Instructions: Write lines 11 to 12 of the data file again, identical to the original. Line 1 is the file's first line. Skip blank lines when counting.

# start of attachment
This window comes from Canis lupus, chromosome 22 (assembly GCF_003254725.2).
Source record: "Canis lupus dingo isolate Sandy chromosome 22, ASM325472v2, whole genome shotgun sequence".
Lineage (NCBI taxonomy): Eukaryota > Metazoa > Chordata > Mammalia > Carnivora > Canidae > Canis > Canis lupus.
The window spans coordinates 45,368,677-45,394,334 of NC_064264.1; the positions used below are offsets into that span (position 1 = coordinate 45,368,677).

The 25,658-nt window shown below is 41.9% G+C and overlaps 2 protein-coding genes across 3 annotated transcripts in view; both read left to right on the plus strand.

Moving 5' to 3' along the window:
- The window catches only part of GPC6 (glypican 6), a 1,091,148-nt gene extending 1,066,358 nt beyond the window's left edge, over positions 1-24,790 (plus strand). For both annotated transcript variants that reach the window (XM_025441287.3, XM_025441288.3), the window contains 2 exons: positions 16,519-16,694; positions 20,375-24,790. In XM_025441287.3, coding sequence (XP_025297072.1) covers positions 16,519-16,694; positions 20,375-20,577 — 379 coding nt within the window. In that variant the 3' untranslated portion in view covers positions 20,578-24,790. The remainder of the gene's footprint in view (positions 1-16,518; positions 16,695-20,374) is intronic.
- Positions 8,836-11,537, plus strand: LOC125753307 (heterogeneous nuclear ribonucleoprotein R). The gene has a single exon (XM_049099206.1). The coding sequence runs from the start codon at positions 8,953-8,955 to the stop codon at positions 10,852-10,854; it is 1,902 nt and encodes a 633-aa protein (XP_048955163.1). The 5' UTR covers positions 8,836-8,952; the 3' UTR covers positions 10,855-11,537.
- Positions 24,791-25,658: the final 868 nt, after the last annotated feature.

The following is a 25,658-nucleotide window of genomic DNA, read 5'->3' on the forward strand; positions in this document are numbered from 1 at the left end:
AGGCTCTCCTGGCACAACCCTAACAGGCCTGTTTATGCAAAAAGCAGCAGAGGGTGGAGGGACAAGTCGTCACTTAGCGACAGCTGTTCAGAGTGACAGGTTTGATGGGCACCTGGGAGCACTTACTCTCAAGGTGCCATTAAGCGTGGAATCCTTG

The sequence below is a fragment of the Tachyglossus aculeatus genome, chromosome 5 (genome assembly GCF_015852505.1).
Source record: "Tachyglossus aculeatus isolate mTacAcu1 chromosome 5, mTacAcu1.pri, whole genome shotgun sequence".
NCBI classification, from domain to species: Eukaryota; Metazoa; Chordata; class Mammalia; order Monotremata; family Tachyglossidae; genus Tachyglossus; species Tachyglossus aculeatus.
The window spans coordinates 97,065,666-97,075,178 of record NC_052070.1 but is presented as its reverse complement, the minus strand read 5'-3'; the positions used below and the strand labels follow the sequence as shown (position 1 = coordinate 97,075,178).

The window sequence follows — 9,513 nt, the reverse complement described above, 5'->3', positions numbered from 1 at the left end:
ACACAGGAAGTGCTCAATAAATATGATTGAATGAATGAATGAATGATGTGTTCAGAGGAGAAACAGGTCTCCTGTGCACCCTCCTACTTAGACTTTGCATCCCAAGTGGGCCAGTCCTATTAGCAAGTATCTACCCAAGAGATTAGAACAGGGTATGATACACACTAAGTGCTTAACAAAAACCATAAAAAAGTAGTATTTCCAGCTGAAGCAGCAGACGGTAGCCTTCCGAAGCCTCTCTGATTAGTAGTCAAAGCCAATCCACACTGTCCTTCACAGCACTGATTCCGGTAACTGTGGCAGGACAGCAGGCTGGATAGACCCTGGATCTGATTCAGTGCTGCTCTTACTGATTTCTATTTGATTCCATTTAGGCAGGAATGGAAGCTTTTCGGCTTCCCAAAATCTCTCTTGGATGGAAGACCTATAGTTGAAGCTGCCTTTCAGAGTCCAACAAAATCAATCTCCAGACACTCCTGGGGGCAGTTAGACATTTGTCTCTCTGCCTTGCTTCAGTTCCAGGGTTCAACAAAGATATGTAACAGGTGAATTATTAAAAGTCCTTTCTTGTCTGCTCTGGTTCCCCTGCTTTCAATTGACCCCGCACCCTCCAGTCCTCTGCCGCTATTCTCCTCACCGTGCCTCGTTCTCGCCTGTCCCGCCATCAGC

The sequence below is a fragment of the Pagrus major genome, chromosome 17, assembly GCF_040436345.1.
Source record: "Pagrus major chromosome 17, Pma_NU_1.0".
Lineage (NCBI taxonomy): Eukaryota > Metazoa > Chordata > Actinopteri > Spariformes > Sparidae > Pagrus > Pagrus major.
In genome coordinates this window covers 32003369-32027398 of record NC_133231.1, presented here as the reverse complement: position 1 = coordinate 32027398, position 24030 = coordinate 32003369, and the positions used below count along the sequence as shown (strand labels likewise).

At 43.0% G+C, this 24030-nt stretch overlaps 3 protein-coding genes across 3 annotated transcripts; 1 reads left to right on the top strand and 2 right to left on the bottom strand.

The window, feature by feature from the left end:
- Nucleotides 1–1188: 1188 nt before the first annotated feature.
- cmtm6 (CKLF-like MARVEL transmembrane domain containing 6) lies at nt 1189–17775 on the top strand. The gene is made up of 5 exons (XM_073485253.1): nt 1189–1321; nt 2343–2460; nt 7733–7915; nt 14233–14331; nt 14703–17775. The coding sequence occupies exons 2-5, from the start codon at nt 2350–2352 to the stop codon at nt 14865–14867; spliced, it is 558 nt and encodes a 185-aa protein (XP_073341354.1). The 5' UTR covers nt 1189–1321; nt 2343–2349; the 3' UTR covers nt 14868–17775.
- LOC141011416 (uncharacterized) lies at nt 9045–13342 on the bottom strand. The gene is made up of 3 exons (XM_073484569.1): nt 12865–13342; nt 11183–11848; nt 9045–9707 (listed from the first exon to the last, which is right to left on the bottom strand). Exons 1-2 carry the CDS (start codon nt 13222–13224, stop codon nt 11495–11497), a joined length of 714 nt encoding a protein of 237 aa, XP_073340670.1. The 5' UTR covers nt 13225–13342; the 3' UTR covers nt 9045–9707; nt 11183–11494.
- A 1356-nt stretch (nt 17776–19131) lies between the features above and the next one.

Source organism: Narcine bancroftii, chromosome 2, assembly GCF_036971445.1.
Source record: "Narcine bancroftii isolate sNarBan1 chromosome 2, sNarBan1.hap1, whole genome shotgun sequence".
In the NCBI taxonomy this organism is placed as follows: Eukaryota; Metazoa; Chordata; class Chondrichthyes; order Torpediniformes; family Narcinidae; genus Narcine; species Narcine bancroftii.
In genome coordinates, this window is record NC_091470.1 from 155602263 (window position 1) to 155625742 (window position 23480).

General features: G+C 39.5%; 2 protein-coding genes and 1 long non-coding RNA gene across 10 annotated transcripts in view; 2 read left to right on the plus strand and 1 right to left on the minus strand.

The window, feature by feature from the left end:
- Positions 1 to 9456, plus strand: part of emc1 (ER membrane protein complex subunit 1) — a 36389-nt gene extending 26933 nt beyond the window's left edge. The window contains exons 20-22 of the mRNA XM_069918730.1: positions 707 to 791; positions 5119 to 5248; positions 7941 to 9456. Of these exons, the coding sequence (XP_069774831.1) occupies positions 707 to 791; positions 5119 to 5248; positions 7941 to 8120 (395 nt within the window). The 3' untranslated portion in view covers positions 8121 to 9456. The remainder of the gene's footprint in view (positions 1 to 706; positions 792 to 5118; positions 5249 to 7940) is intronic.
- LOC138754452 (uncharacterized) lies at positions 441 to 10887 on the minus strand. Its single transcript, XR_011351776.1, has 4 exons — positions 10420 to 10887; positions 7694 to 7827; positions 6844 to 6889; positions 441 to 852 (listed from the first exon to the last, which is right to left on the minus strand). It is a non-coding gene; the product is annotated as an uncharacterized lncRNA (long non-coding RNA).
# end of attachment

AGGCTCTCCTGGCACAACCCTAACAGGCCTGTTTATGCAAAAAGCAGCAGAGGGTGGAGGGACAAGTCGTCACTTAGCGACAGCTGTTCAGAGTGACAGGTTTGATGGGCACCTGGGAGCACTTACTCTCAAGGTGCCATTAAGCGTGGAATCCTTG

The sequence below is a fragment of the Tachyglossus aculeatus genome, chromosome 5 (genome assembly GCF_015852505.1).